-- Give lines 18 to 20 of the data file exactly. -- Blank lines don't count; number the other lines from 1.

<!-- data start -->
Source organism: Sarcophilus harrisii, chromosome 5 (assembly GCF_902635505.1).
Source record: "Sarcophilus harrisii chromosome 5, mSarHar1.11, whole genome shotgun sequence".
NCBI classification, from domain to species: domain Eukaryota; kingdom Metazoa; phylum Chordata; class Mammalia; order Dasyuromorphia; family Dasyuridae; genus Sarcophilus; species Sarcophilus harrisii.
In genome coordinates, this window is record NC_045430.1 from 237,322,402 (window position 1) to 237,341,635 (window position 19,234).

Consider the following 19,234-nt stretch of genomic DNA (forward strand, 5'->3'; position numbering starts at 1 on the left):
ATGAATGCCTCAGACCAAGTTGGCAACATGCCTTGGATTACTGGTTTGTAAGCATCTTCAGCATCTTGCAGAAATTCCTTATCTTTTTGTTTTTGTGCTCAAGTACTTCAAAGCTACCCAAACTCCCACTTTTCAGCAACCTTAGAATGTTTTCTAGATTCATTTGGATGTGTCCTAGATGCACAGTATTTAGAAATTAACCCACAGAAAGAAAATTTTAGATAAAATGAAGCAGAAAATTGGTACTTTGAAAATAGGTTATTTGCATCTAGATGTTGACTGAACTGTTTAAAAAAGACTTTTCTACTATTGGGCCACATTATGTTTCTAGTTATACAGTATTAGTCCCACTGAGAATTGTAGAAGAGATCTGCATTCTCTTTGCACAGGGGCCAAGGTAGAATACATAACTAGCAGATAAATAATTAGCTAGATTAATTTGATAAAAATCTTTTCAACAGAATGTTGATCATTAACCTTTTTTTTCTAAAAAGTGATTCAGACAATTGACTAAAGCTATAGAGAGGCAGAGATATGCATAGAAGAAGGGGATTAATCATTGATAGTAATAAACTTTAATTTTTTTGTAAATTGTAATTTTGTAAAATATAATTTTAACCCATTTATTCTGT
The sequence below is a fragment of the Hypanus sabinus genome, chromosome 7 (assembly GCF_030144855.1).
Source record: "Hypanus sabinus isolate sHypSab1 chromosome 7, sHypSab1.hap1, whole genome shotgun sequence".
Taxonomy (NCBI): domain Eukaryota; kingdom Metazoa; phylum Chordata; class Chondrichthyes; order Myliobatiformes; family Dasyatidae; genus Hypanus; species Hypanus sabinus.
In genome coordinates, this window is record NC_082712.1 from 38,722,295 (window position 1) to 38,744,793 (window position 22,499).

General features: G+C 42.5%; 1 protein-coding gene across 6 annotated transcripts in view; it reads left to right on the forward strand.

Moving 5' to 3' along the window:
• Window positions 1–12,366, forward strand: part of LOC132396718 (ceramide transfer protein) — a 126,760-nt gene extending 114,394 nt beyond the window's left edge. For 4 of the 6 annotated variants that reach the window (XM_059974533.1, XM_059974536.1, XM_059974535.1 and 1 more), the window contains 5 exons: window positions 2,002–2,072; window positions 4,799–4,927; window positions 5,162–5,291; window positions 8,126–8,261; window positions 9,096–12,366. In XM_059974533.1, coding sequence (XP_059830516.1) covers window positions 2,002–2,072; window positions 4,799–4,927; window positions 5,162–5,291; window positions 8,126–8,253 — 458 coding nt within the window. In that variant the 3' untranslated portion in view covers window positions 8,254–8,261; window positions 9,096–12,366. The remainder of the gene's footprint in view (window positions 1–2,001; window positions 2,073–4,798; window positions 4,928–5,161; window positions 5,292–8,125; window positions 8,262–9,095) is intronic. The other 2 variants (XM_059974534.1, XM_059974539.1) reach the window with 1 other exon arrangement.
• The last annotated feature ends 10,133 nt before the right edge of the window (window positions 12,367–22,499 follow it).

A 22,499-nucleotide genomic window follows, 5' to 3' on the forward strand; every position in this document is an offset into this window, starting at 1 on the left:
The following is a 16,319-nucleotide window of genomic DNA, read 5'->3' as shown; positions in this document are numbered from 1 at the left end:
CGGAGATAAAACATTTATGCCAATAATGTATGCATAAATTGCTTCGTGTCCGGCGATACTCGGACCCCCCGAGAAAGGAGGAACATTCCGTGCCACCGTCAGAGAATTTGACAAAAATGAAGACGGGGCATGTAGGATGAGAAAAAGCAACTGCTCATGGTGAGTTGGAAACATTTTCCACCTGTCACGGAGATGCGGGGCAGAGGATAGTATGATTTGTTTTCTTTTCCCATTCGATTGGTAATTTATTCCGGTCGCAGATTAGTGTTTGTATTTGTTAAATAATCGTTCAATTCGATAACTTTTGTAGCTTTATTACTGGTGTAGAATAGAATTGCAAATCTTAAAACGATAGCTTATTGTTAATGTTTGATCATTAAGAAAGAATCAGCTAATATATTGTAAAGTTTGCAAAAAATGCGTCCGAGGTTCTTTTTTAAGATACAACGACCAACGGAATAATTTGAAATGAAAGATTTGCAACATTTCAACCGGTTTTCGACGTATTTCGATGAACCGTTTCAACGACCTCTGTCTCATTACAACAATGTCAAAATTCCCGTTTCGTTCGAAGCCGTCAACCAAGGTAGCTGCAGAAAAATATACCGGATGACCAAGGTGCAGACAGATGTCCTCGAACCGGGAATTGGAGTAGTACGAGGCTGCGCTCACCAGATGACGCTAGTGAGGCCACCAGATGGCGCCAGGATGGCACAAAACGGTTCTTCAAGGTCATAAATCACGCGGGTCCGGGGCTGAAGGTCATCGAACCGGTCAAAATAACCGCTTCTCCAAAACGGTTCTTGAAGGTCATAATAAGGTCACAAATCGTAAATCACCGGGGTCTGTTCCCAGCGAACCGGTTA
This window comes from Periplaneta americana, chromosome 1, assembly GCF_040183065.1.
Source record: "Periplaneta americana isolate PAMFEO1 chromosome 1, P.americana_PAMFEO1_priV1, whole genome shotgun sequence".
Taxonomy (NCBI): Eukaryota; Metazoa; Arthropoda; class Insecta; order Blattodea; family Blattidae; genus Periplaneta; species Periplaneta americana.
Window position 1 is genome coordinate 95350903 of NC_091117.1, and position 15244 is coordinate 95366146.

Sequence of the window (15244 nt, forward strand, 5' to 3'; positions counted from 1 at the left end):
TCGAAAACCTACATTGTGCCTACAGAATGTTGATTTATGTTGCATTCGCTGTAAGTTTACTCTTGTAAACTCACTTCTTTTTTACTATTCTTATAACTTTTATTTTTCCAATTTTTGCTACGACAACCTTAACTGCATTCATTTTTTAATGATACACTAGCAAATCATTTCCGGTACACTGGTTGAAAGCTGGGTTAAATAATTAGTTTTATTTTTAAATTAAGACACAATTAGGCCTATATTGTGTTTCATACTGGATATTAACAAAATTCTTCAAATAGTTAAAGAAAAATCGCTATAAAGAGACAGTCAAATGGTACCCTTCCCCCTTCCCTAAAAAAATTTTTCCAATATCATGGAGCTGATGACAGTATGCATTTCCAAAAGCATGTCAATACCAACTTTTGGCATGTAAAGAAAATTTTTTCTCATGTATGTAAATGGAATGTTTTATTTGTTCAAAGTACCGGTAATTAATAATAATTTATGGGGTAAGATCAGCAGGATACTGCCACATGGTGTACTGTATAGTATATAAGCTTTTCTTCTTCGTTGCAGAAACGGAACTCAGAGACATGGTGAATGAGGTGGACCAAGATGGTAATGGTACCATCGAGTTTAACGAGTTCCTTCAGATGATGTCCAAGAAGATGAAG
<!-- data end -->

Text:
This window comes from Periplaneta americana, chromosome 1, assembly GCF_040183065.1.
Source record: "Periplaneta americana isolate PAMFEO1 chromosome 1, P.americana_PAMFEO1_priV1, whole genome shotgun sequence".
Taxonomy (NCBI): Eukaryota; Metazoa; Arthropoda; class Insecta; order Blattodea; family Blattidae; genus Periplaneta; species Periplaneta americana.